My porch light is off tonight. No big surprise. It is never on.
I mention this because tonight thousands, if not millions, turned their lights on for 2-year-old Caylee Marie Anthony, who is never coming home. Such a rememberance, while a nice show of symbolism, will not bring the child back, and thus I left my porch light off.
The deceased girl’s mother, Casey Anthony, became a media sensation over the past month while television networks broadcast her capital murder trial in Florida.
Anthony’s trial culminated Tuesday with a 12-person jury finding her not guilty of her daughter’s murder. She was convicted of lying to police about details surrounding the case and faces up to one year in prison for each count. It is possible she will receive credit for time served and walk free following her sentencing Thursday.
Former death row inmate John Thompson
“I SPENT 18 years in prison for robbery and murder, 14 of them on death row,” John Thompson starts his stirring op-ed piece in this past Sunday’s New York Times.
More than 25 years ago, a Louisiana jury convicted Thompson of capital murder largely off the testimony of a suspect who sold him a stolen ring and the murder weapon. Thompson’s blood did not match the blood recovered from the murder scene. Prosecutors knowingly concealed this key evidentiary item.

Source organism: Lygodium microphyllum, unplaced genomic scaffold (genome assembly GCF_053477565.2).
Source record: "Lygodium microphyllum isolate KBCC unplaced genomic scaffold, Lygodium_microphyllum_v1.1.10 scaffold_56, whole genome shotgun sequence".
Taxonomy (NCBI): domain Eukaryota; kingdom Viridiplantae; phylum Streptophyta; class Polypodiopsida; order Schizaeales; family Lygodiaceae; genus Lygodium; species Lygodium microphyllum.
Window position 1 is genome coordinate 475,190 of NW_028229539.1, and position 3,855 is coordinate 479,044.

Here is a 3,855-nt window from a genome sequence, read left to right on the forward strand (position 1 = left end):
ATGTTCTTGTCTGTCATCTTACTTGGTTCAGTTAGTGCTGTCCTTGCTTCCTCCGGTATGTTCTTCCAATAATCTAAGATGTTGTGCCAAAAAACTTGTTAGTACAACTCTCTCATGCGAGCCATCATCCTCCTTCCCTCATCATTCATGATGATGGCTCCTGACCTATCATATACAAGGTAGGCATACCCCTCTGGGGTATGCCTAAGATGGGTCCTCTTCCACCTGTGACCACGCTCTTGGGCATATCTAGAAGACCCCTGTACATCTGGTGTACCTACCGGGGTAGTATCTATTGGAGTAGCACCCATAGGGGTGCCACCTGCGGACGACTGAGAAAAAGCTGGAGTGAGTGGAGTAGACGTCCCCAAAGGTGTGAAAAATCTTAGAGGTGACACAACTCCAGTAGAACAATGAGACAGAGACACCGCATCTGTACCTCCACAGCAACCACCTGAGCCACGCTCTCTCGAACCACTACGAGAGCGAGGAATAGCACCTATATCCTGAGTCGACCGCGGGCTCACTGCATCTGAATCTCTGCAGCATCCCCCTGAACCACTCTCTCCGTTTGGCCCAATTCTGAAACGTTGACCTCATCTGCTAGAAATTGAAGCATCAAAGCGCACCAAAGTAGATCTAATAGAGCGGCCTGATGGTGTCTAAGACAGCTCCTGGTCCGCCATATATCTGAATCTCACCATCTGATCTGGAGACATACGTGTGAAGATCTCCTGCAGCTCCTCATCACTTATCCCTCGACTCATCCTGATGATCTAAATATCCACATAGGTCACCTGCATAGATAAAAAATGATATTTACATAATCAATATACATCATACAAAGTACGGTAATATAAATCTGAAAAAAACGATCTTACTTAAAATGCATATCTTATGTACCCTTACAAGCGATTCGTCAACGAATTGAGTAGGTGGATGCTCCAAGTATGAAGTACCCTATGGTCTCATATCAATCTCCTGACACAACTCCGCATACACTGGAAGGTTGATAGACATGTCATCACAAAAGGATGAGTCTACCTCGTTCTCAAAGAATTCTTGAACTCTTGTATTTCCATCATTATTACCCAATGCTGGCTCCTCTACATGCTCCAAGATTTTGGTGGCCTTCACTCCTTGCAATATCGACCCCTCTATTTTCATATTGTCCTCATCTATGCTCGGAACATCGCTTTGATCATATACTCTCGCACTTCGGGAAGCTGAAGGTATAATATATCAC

Thompson’s op-ed is a hell of a tale and damning in its implications. The miscarriage of justice Thompson introduced the nation to spits in the face of all who believe in Louisiana’s criminal justice system. It also adds fuel to the anti-death penalty movement.
And it’s not like Thompson’s ordeal is unique. Of the six men one of his prosecutors got sentenced to death, five were freed due to prosecutorial misconduct, he noted.
I am preparing to interview this afternoon for a reporter vacancy at a mid-sized daily newspaper in the Portland suburbs.
As I look at my portfolio and my clips from four years working full-time for the Daily Comet and Houma Courier newspapers, I am reminded of a mother and her two children whose tragic tale has had a major impact on my life.
It was a morning not unlike this one on Aug. 20, 2007, when I got a tip that there was a swarm of police on St. Anthony Street in Mathews, La. I asked Lafourche Sheriff’s spokesman Larry Weidel what was going on. His response: “Just get here. It’s bad.”